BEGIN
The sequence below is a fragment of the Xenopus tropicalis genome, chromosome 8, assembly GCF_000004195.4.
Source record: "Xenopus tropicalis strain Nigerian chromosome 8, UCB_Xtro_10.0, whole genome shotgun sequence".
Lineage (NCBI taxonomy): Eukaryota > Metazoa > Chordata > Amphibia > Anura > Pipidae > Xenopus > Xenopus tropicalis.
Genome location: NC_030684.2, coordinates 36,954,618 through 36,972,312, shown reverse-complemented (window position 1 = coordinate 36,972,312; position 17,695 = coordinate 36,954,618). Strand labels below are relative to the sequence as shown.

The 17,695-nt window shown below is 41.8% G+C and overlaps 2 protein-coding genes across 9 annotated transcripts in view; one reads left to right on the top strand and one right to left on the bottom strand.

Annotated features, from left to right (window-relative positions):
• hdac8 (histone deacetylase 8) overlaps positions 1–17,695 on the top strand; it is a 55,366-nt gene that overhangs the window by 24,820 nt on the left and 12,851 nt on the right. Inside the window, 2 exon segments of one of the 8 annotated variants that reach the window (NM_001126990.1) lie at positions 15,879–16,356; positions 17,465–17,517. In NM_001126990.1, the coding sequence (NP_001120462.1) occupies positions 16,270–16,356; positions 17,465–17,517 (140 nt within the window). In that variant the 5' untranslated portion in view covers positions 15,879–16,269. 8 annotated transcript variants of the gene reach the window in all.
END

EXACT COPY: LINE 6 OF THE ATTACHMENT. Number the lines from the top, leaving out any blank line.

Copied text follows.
Annotated features, from left to right (window-relative positions):